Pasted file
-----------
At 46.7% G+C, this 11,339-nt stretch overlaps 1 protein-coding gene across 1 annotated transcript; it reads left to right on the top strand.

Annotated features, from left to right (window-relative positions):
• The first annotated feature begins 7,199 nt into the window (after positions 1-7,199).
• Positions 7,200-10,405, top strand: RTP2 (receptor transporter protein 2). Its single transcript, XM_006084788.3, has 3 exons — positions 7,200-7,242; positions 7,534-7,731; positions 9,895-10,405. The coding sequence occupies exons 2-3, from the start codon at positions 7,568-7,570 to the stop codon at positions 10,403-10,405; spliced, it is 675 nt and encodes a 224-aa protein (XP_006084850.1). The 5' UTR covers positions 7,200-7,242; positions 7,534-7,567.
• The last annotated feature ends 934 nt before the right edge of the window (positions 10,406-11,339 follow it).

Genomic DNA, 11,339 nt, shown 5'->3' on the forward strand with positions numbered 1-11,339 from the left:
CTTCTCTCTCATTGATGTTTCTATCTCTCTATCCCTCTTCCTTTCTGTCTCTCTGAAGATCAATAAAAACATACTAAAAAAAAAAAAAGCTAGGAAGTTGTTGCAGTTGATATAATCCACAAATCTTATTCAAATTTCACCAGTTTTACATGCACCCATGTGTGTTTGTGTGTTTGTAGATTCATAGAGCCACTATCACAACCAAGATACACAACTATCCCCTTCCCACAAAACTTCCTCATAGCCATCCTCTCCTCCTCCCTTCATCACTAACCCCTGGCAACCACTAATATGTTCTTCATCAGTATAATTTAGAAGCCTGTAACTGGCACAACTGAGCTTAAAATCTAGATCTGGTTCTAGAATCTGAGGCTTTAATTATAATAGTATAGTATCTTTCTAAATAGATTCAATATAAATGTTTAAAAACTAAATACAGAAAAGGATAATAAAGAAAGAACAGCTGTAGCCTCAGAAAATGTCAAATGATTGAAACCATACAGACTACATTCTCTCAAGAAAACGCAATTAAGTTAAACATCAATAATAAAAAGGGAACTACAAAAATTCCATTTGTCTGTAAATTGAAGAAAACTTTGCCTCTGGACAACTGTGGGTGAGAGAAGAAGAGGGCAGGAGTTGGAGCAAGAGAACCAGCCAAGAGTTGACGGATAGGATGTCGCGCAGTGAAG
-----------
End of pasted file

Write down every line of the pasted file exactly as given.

At 46.7% G+C, this 11,339-nt stretch overlaps 1 protein-coding gene across 1 annotated transcript; it reads left to right on the top strand.

Annotated features, from left to right (window-relative positions):
• The first annotated feature begins 7,199 nt into the window (after positions 1-7,199).
• Positions 7,200-10,405, top strand: RTP2 (receptor transporter protein 2). Its single transcript, XM_006084788.3, has 3 exons — positions 7,200-7,242; positions 7,534-7,731; positions 9,895-10,405. The coding sequence occupies exons 2-3, from the start codon at positions 7,568-7,570 to the stop codon at positions 10,403-10,405; spliced, it is 675 nt and encodes a 224-aa protein (XP_006084850.1). The 5' UTR covers positions 7,200-7,242; positions 7,534-7,567.
• The last annotated feature ends 934 nt before the right edge of the window (positions 10,406-11,339 follow it).

Genomic DNA, 11,339 nt, shown 5'->3' on the forward strand with positions numbered 1-11,339 from the left:
CTTCTCTCTCATTGATGTTTCTATCTCTCTATCCCTCTTCCTTTCTGTCTCTCTGAAGATCAATAAAAACATACTAAAAAAAAAAAAAGCTAGGAAGTTGTTGCAGTTGATATAATCCACAAATCTTATTCAAATTTCACCAGTTTTACATGCACCCATGTGTGTTTGTGTGTTTGTAGATTCATAGAGCCACTATCACAACCAAGATACACAACTATCCCCTTCCCACAAAACTTCCTCATAGCCATCCTCTCCTCCTCCCTTCATCACTAACCCCTGGCAACCACTAATATGTTCTTCATCAGTATAATTTAGAAGCCTGTAACTGGCACAACTGAGCTTAAAATCTAGATCTGGTTCTAGAATCTGAGGCTTTAATTATAATAGTATAGTATCTTTCTAAATAGATTCAATATAAATGTTTAAAAACTAAATACAGAAAAGGATAATAAAGAAAGAACAGCTGTAGCCTCAGAAAATGTCAAATGATTGAAACCATACAGACTACATTCTCTCAAGAAAACGCAATTAAGTTAAACATCAATAATAAAAAGGGAACTACAAAAATTCCATTTGTCTGTAAATTGAAGAAAACTTTGCCTCTGGACAACTGTGGGTGAGAGAAGAAGAGGGCAGGAGTTGGAGCAAGAGAACCAGCCAAGAGTTGACGGATAGGATGTCGCGCAGTGAAG